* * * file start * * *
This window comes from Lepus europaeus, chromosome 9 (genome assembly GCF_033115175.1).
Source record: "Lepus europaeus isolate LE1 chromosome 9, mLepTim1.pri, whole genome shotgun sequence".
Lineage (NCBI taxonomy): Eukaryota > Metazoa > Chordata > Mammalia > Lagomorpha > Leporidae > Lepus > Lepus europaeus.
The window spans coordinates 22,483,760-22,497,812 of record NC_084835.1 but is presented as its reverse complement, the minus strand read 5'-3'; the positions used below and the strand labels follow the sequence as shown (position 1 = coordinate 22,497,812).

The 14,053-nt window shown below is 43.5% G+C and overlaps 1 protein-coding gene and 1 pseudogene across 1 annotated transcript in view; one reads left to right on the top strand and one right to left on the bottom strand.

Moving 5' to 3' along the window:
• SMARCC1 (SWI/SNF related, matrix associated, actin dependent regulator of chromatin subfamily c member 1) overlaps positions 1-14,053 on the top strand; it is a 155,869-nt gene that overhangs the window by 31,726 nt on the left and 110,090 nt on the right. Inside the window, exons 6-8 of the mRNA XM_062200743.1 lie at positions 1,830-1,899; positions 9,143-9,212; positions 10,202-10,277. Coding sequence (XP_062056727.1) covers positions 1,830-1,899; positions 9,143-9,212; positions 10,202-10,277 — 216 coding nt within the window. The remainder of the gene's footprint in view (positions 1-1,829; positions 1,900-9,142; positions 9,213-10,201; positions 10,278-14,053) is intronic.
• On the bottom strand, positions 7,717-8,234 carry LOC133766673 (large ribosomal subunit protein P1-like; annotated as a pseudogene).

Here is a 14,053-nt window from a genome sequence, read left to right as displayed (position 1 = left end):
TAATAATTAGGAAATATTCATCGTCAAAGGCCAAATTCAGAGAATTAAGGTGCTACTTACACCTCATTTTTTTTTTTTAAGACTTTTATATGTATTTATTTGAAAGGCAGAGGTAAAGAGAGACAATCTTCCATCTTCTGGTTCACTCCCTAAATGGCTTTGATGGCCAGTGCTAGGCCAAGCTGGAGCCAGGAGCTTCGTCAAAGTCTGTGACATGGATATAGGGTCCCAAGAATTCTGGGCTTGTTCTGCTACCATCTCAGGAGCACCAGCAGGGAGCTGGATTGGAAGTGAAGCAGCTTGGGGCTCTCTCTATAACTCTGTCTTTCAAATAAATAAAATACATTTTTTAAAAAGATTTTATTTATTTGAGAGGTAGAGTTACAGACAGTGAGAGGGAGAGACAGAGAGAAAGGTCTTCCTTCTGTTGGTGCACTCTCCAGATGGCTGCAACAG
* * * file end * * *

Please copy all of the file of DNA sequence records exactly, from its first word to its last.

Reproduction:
This window comes from Lepus europaeus, chromosome 9 (genome assembly GCF_033115175.1).
Source record: "Lepus europaeus isolate LE1 chromosome 9, mLepTim1.pri, whole genome shotgun sequence".
Lineage (NCBI taxonomy): Eukaryota > Metazoa > Chordata > Mammalia > Lagomorpha > Leporidae > Lepus > Lepus europaeus.
The window spans coordinates 22,483,760-22,497,812 of record NC_084835.1 but is presented as its reverse complement, the minus strand read 5'-3'; the positions used below and the strand labels follow the sequence as shown (position 1 = coordinate 22,497,812).

The 14,053-nt window shown below is 43.5% G+C and overlaps 1 protein-coding gene and 1 pseudogene across 1 annotated transcript in view; one reads left to right on the top strand and one right to left on the bottom strand.

Moving 5' to 3' along the window:
• SMARCC1 (SWI/SNF related, matrix associated, actin dependent regulator of chromatin subfamily c member 1) overlaps positions 1-14,053 on the top strand; it is a 155,869-nt gene that overhangs the window by 31,726 nt on the left and 110,090 nt on the right. Inside the window, exons 6-8 of the mRNA XM_062200743.1 lie at positions 1,830-1,899; positions 9,143-9,212; positions 10,202-10,277. Coding sequence (XP_062056727.1) covers positions 1,830-1,899; positions 9,143-9,212; positions 10,202-10,277 — 216 coding nt within the window. The remainder of the gene's footprint in view (positions 1-1,829; positions 1,900-9,142; positions 9,213-10,201; positions 10,278-14,053) is intronic.
• On the bottom strand, positions 7,717-8,234 carry LOC133766673 (large ribosomal subunit protein P1-like; annotated as a pseudogene).

Here is a 14,053-nt window from a genome sequence, read left to right as displayed (position 1 = left end):
TAATAATTAGGAAATATTCATCGTCAAAGGCCAAATTCAGAGAATTAAGGTGCTACTTACACCTCATTTTTTTTTTTTAAGACTTTTATATGTATTTATTTGAAAGGCAGAGGTAAAGAGAGACAATCTTCCATCTTCTGGTTCACTCCCTAAATGGCTTTGATGGCCAGTGCTAGGCCAAGCTGGAGCCAGGAGCTTCGTCAAAGTCTGTGACATGGATATAGGGTCCCAAGAATTCTGGGCTTGTTCTGCTACCATCTCAGGAGCACCAGCAGGGAGCTGGATTGGAAGTGAAGCAGCTTGGGGCTCTCTCTATAACTCTGTCTTTCAAATAAATAAAATACATTTTTTAAAAAGATTTTATTTATTTGAGAGGTAGAGTTACAGACAGTGAGAGGGAGAGACAGAGAGAAAGGTCTTCCTTCTGTTGGTGCACTCTCCAGATGGCTGCAACAG